Apple's least expensive Mac, released Tuesday, now sports an Nvidia GeForce 320M processor, which the company claims delivers up to twice the graphics speed of the previous model. In addition, Apple has added a new HDMI output for connecting the Mac Mini to a high-definition television, and a new SD card slot for transferring photos and videos from a digital camera.
The latest consumer and server versions of the Mac Mini are smaller than before, measuring 7.7 inches square and 1.4 inches thick. The power supply has been placed inside the machine, which reduces overall system volume by 20%, according to Apple.
The base configuration of the Mac Mini consumer model includes a 2.4-GHz Intel Core 2 Duo processor; a 320-GB, 5,400-RPM hard disk drive; and 2 GB of DDR3 SDRAM, which is expandable to 8 GB. The system also includes a slot-loading SuperDrive optical drive, Gigabit Ethernet, one FireWire 800 port, four USB 2.0 ports, and wireless connectivity in the form of Airport Extreme 802.11n and Bluetooth 2.1+EDR.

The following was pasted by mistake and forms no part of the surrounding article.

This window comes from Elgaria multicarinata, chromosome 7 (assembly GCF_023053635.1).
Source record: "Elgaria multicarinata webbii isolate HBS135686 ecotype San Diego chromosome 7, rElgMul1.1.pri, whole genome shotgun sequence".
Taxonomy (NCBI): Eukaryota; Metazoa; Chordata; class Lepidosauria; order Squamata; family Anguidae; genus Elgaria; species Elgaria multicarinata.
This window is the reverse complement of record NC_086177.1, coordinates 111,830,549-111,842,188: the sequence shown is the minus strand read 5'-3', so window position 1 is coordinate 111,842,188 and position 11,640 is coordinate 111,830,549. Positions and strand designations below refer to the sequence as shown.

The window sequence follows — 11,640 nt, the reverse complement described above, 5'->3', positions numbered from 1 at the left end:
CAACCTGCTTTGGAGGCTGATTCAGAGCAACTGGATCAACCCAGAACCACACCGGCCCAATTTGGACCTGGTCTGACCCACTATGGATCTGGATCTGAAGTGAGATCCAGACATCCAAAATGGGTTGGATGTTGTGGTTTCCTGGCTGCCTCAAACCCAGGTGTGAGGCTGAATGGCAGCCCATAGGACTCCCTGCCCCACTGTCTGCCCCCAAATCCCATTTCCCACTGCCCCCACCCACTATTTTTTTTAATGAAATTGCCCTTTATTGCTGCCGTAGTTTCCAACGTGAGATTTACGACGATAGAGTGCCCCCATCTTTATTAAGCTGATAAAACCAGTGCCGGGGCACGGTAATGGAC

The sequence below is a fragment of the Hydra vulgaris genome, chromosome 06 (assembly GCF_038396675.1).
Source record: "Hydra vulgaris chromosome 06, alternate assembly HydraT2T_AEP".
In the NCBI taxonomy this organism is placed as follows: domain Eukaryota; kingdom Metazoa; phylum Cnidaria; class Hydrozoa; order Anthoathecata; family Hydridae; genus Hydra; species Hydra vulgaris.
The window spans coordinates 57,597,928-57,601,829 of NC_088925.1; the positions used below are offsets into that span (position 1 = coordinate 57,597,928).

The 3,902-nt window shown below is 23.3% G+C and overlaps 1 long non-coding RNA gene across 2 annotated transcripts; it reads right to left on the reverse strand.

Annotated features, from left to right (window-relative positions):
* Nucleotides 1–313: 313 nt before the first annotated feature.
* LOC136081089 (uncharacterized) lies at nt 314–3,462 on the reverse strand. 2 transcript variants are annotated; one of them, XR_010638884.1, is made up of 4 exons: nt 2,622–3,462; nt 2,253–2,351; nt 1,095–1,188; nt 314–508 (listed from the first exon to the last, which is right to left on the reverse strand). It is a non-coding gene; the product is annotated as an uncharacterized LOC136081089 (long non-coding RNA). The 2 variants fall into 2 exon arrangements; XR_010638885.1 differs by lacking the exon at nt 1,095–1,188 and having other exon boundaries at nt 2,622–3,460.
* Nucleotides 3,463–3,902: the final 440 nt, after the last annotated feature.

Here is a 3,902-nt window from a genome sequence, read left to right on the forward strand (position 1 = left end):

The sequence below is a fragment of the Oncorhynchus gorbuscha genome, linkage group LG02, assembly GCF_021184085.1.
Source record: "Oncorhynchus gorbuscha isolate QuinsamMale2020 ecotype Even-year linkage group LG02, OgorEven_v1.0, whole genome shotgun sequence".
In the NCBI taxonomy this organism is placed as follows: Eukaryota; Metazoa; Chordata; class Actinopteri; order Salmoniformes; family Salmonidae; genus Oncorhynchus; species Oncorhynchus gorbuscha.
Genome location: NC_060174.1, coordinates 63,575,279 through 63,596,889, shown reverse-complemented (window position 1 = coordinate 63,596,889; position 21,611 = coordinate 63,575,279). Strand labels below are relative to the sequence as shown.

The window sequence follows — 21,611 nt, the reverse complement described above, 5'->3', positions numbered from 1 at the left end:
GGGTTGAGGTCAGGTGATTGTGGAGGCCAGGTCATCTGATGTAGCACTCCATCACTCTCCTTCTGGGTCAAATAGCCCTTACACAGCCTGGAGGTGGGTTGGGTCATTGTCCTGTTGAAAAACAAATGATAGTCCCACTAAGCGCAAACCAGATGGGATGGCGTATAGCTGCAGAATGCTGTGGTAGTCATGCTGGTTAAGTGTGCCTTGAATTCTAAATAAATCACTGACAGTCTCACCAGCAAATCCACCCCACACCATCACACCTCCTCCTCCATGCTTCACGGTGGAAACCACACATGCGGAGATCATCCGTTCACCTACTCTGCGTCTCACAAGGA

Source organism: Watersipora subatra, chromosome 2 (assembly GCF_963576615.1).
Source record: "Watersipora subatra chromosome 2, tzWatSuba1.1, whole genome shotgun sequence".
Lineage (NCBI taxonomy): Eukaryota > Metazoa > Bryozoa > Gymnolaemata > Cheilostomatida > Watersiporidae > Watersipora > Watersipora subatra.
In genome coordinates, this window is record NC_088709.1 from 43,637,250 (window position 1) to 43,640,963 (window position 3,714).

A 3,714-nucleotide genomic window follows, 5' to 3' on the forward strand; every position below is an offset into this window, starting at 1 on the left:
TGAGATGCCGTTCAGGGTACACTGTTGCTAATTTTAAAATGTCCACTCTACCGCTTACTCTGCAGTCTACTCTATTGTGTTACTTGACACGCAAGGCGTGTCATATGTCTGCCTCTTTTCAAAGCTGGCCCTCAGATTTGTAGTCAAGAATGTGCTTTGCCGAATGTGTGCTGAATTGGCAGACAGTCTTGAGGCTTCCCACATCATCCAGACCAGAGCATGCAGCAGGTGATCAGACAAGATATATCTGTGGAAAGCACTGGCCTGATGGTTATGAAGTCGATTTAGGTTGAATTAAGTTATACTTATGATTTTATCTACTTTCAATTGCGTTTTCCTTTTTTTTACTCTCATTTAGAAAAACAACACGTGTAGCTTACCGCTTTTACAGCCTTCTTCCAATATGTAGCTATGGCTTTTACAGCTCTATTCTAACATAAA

The server model includes many of the same hardware features, with the exceptions of a faster processor, more system memory, and a larger and faster hard drive. The base configuration of the Mac Mini Server includes a 2.66-GHz Intel Core 2 Duo processor; two 500-GB, 7,200-RPM hard drives; and 4 GB of DDR3 SDRAM, expandable to up to 8 GB.
Build-to-order configurations and accessories are available for both systems. The consumer model ships with Mac OS X Snow Leopard, while the more business-focused version comes with Snow Leopard Server, which is designed for workgroups and small businesses.
Snow Leopard Server includes e-mail, calendar, file serving, Time Machine backup, Wiki Server, and Podcast Producer. The system supports unlimited clients.
Mac Mini consumer starts at $699, while the server edition starts at $999.
Apple introduced the Mac Mini server last October, which was also the last time the company refreshed its entry-level desktop. Typical for Apple, which prefers to target the higher end of the computer market, Mac Mini is roughly $200 more than entry-level Windows 7 systems, which typically offer less performance.